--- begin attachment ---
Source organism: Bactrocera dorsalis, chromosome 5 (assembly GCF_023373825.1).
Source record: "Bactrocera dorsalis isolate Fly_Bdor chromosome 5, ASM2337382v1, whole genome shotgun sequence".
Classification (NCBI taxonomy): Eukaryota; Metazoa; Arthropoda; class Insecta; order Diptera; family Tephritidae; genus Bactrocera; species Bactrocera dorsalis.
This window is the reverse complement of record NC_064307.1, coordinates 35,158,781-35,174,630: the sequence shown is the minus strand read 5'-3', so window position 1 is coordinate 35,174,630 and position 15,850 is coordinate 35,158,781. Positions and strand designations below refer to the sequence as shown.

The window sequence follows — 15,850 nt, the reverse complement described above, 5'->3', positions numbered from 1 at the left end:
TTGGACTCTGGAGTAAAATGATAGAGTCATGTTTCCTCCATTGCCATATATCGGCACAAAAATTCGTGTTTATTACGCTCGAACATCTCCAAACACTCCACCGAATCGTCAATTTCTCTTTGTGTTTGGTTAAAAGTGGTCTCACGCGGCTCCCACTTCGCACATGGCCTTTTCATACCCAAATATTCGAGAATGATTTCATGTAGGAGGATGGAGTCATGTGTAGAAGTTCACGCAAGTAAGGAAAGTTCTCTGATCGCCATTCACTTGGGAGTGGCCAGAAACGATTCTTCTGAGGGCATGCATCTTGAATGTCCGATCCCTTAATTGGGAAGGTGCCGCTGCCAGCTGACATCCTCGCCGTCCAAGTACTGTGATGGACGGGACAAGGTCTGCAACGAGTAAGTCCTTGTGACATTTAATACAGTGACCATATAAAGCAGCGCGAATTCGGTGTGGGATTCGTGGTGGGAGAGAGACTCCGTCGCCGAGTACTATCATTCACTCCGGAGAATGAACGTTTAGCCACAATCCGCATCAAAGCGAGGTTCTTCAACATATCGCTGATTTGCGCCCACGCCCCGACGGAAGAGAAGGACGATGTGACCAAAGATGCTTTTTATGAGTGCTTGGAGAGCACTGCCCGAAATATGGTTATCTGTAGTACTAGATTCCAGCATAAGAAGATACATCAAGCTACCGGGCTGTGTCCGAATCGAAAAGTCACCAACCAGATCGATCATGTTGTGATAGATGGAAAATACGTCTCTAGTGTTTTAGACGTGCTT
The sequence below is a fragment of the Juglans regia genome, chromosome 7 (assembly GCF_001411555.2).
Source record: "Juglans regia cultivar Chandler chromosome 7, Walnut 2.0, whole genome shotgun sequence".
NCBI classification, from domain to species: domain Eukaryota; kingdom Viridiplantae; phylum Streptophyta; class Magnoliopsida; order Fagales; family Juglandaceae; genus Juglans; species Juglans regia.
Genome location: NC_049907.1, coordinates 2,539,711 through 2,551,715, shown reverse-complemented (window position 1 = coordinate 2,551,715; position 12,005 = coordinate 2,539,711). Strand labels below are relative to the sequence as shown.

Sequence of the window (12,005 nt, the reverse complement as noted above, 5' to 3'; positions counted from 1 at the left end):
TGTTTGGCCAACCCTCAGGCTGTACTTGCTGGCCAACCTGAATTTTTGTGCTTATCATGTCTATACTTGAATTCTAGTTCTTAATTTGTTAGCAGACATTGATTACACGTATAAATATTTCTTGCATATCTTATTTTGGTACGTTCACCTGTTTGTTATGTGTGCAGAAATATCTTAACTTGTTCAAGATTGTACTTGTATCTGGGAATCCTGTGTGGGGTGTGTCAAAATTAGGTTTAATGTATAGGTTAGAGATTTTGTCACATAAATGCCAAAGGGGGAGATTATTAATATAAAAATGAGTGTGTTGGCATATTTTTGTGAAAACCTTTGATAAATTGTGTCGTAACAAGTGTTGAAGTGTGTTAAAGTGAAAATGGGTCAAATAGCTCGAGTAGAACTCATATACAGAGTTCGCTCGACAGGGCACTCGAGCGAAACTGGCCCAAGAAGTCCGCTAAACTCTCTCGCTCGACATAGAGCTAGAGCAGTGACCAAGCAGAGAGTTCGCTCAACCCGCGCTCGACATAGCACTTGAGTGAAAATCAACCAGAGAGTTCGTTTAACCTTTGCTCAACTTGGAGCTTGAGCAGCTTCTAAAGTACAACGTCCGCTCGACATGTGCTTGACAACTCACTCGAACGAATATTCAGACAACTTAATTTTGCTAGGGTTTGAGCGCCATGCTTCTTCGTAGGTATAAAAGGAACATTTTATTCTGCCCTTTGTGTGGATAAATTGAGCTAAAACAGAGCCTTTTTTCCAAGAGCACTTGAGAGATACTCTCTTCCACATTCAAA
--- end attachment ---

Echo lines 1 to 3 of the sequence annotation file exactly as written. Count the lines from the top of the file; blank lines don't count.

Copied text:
Source organism: Bactrocera dorsalis, chromosome 5 (assembly GCF_023373825.1).
Source record: "Bactrocera dorsalis isolate Fly_Bdor chromosome 5, ASM2337382v1, whole genome shotgun sequence".
Classification (NCBI taxonomy): Eukaryota; Metazoa; Arthropoda; class Insecta; order Diptera; family Tephritidae; genus Bactrocera; species Bactrocera dorsalis.